Brit group goes on ‘birth strike’ due to severity of climate change

The Hush Post | 8:23 pm | One-minute read |

A group working for prevention of climate change in Britain has decided to go on birth strike. Put simply, the members of the group have decided not to have children because of the severity of the ecological crisis. The women members of the group say climate change is becoming a serious problem and drought, famine and global warming is imminent. Hence, the group has made this decision so that the forthcoming generations have a better life.

33-year-old musician Blythe Pepino is a member of the group. She had decided not to give birth to offspring due to climate change. “I want a child. I want a family with my partner. But this world is not fit enough for children to live”.

Pepino founded ‘BirthStrike’ in 2018. Today 330 members are part of the group of which 80 per cent are women.  She says the decision was made after the warning issued by United Nations International Panel on Climate Change (IPCC). The report stated that the planet has only 11 years to prevent catastrophic climate change.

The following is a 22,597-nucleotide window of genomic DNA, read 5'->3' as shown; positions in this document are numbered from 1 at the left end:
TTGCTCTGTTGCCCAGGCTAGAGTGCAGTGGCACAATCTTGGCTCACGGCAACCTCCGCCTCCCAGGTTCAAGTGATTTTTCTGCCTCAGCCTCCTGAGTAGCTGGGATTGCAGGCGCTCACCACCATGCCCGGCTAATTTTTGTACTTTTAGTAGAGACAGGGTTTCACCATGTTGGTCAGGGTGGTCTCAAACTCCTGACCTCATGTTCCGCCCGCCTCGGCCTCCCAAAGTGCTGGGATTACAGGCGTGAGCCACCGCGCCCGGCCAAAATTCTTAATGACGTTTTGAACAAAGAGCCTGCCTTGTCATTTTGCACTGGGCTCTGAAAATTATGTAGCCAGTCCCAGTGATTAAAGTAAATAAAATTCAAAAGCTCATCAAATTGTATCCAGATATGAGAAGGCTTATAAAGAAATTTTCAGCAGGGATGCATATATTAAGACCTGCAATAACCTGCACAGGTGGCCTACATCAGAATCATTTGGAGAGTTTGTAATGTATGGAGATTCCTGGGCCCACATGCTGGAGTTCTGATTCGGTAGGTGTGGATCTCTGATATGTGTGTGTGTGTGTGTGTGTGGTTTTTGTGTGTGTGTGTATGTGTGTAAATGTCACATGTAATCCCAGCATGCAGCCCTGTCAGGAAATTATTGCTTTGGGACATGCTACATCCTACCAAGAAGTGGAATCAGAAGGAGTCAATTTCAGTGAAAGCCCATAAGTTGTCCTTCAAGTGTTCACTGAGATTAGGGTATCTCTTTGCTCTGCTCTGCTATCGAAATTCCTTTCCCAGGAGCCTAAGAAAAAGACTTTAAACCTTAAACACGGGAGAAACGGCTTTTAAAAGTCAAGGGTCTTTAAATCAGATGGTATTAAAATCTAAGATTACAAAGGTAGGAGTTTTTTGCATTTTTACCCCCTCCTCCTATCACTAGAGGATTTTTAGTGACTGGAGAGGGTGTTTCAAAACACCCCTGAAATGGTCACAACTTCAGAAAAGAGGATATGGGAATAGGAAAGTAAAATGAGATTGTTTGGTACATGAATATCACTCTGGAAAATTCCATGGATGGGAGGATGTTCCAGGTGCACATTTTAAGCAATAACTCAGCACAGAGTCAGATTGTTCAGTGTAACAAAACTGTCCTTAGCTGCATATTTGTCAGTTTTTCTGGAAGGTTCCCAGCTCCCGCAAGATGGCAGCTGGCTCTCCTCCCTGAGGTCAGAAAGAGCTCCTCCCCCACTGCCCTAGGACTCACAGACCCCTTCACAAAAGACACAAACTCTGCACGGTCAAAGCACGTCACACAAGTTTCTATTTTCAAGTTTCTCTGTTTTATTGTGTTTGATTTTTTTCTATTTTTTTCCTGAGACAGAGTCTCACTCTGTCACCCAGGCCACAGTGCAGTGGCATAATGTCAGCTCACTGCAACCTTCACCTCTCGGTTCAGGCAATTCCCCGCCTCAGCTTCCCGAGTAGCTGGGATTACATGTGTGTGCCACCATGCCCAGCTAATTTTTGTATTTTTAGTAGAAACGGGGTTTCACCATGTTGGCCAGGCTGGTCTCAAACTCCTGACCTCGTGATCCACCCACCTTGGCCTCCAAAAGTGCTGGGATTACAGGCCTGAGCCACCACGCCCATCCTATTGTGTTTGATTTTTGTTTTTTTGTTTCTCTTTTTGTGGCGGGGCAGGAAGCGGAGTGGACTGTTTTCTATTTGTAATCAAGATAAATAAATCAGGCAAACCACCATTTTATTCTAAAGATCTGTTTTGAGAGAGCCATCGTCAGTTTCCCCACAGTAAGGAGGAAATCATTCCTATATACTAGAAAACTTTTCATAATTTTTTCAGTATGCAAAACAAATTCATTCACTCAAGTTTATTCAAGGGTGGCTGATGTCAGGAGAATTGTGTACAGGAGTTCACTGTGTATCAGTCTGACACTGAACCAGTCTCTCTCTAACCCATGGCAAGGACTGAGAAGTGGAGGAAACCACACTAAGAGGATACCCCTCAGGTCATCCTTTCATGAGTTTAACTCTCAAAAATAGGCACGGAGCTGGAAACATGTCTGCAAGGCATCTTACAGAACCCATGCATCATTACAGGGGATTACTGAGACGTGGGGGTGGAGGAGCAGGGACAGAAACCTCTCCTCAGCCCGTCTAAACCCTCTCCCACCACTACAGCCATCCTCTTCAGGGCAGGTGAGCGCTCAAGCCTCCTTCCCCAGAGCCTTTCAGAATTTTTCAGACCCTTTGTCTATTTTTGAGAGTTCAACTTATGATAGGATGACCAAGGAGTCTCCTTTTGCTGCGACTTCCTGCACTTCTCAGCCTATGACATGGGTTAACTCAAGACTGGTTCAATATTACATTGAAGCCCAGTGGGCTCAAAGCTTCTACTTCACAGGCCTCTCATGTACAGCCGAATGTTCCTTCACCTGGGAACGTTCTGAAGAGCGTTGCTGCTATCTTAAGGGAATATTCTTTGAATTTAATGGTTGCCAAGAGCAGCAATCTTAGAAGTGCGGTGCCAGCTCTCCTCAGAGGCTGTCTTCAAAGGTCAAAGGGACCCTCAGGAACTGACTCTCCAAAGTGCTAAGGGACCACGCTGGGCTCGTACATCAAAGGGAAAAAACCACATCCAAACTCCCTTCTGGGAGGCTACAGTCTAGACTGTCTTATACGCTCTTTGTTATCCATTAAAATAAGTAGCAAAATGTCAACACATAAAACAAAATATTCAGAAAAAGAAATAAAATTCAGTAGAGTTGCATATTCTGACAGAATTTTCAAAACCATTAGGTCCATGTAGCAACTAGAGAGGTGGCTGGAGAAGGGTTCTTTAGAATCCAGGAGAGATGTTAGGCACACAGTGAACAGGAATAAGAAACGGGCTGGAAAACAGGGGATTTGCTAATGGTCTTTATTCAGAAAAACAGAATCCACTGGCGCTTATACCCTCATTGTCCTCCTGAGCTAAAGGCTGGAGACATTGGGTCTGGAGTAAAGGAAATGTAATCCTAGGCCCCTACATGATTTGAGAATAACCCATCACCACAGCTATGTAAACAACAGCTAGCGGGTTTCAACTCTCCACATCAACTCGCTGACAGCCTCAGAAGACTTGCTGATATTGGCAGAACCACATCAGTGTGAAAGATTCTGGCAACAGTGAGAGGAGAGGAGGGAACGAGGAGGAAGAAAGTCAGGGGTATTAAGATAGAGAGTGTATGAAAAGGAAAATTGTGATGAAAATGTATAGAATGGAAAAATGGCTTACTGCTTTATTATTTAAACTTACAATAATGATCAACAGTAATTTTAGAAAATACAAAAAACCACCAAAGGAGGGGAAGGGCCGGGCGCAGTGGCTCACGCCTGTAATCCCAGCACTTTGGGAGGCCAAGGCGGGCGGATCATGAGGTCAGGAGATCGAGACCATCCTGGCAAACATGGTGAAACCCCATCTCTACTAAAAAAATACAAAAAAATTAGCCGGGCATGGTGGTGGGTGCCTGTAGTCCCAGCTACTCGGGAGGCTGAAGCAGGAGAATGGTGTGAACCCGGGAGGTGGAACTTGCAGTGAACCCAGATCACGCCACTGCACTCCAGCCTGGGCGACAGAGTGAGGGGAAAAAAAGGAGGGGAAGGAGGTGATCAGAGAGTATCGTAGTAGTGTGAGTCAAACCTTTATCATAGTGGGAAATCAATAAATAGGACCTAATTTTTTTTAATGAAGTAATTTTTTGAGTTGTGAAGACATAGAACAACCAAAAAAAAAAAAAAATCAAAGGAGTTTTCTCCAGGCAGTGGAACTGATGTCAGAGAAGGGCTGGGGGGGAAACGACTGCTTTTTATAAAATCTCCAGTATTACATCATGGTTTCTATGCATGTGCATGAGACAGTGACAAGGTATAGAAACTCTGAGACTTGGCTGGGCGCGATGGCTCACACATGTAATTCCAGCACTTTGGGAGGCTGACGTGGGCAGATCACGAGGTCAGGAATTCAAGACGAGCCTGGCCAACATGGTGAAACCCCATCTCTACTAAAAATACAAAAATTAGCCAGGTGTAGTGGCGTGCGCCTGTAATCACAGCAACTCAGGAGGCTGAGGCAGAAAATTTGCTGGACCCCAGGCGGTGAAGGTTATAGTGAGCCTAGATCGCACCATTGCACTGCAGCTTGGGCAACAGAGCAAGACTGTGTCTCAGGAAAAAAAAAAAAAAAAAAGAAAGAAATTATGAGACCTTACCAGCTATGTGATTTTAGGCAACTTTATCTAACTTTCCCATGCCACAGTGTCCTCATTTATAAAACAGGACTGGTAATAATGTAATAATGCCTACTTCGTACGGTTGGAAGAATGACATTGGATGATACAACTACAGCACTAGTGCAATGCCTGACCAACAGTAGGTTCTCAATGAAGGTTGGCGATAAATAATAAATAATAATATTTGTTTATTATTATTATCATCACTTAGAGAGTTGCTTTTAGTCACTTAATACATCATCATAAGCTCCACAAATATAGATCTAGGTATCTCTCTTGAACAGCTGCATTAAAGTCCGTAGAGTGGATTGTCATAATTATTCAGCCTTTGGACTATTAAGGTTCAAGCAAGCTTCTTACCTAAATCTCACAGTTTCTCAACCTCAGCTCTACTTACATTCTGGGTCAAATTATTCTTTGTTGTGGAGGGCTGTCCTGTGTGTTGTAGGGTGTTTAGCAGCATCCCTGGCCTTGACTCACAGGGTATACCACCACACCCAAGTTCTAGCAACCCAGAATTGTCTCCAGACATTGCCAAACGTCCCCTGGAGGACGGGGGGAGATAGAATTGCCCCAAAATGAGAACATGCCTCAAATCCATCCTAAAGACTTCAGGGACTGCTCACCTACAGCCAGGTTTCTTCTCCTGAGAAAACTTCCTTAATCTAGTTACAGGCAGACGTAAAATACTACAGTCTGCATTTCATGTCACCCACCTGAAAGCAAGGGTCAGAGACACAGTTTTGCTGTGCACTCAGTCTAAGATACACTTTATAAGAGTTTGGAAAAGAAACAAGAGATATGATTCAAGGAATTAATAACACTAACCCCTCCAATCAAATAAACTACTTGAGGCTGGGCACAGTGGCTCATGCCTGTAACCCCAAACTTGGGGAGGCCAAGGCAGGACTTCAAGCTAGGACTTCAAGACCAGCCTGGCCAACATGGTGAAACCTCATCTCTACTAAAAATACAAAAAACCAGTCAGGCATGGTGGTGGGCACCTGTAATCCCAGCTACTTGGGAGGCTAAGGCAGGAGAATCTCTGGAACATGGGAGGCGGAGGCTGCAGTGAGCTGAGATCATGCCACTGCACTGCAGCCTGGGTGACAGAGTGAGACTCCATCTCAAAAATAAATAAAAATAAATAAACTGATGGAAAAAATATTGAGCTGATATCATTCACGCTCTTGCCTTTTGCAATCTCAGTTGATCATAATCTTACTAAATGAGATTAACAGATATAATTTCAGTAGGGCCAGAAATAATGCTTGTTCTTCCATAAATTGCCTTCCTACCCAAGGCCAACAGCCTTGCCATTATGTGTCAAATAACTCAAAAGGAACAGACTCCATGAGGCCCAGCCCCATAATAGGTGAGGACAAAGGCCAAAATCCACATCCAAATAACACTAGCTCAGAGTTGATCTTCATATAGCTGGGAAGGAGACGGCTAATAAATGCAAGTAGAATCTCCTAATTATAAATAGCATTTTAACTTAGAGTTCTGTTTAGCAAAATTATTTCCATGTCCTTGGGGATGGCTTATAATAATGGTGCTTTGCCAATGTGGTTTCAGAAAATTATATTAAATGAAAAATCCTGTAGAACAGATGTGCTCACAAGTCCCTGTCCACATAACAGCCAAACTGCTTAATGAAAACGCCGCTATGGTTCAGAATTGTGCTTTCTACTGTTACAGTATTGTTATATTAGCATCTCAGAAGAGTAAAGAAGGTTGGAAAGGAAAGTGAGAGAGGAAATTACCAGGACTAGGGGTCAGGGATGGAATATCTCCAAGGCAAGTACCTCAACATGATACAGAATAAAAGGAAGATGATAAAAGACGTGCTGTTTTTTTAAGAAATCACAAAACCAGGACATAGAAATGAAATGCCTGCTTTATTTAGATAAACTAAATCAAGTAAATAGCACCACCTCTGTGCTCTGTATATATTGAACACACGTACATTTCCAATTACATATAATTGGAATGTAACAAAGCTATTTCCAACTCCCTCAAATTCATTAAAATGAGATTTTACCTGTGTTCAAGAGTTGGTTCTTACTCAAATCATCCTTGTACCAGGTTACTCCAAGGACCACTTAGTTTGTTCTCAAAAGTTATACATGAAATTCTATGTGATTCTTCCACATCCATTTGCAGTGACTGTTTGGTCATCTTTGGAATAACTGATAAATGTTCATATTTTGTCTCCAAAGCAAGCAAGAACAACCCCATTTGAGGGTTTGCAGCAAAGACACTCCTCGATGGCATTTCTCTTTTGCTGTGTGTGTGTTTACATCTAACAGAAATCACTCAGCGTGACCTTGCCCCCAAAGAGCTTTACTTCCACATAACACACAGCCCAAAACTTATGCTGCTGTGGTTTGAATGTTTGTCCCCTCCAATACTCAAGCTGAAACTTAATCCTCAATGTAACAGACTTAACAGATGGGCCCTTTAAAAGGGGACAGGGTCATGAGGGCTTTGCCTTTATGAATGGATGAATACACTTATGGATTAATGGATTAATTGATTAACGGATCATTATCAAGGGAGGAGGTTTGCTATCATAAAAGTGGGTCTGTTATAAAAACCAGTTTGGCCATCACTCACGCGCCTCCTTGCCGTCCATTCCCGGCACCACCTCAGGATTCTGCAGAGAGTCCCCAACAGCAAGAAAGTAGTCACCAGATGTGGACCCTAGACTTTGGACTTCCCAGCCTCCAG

29-year-old Cody Harrison, who recently joined the group says, “You are gambling with someone else’s life,” adding, “If things don’t go well, that human is not going to have a very good life.”

Lori Day, another member said when climate changes it affects food production, migration, resources and war.

Population Matters, a UK-based charity that aims to achieve a sustainable human population argues that carbon emissions will increase with population. This will lead to loss of tropical forests, as well as other environmental impacts, it says.

UN estimates that by 2030 there will be around 8.5 billion people on the planet and by 2100, there could be as many as 11 billion.

A World Bank estimate says that a person emits around 5 tons of carbon dioxide annually. The average American emits 15.6 metric tons per year, while Sri Lanka and Ghana emit less than one ton per capita.

“If everyone consumes the way the US did, we would need another four to six earths,” said Meghan Kallman, co-founder of Conceivable Future.

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